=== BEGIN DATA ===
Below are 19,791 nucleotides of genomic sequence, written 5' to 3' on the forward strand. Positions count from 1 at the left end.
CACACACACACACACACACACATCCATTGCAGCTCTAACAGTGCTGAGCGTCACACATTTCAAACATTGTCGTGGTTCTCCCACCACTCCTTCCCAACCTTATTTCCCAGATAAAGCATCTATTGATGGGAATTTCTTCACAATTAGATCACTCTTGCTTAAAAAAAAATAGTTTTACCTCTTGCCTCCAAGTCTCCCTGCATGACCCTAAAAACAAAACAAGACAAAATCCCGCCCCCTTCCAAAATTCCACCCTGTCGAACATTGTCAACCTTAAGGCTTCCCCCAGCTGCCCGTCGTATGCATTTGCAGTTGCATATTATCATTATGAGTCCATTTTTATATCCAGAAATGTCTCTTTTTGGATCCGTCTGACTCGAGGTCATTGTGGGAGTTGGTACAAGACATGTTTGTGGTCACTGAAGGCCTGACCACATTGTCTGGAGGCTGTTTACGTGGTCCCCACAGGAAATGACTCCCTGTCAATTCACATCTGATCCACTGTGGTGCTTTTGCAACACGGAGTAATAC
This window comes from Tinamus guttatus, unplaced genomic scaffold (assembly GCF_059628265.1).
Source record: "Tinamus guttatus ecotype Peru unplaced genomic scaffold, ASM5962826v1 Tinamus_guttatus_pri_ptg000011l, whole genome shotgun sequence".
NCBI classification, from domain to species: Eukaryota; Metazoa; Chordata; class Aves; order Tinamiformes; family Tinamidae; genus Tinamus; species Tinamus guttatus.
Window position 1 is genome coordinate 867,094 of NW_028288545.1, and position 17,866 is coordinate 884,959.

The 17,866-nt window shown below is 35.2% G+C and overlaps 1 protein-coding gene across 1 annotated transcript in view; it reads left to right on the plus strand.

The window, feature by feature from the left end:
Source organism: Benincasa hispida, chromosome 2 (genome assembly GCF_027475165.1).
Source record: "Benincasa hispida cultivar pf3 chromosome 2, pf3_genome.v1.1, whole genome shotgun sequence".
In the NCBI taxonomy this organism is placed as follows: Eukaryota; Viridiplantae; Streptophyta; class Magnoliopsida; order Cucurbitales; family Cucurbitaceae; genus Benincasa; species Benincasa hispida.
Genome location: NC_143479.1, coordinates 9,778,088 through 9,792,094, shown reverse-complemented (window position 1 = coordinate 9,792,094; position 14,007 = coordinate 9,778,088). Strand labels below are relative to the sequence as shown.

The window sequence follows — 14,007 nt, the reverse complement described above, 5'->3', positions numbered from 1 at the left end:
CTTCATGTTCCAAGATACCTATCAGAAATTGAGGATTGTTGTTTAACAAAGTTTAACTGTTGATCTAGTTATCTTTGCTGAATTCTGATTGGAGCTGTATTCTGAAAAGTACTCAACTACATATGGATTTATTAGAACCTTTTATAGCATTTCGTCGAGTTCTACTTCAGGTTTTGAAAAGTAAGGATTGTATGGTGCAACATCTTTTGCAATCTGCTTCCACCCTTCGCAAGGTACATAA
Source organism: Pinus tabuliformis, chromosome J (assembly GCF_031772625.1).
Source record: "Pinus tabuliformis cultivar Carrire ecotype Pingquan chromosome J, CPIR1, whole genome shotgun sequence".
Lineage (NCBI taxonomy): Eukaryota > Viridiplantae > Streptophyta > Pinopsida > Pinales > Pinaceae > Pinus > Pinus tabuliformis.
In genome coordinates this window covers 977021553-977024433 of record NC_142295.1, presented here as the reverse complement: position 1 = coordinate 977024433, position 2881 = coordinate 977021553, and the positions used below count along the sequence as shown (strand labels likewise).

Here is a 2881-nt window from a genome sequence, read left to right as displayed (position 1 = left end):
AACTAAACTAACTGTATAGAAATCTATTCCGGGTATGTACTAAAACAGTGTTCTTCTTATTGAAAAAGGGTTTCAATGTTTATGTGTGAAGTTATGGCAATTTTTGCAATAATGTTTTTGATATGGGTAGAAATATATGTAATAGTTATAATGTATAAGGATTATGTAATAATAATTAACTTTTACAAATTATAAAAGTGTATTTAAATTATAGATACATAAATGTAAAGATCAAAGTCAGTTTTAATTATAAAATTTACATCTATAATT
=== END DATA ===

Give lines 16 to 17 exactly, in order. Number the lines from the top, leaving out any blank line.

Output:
Source record: "Pinus tabuliformis cultivar Carrire ecotype Pingquan chromosome J, CPIR1, whole genome shotgun sequence".
Lineage (NCBI taxonomy): Eukaryota > Viridiplantae > Streptophyta > Pinopsida > Pinales > Pinaceae > Pinus > Pinus tabuliformis.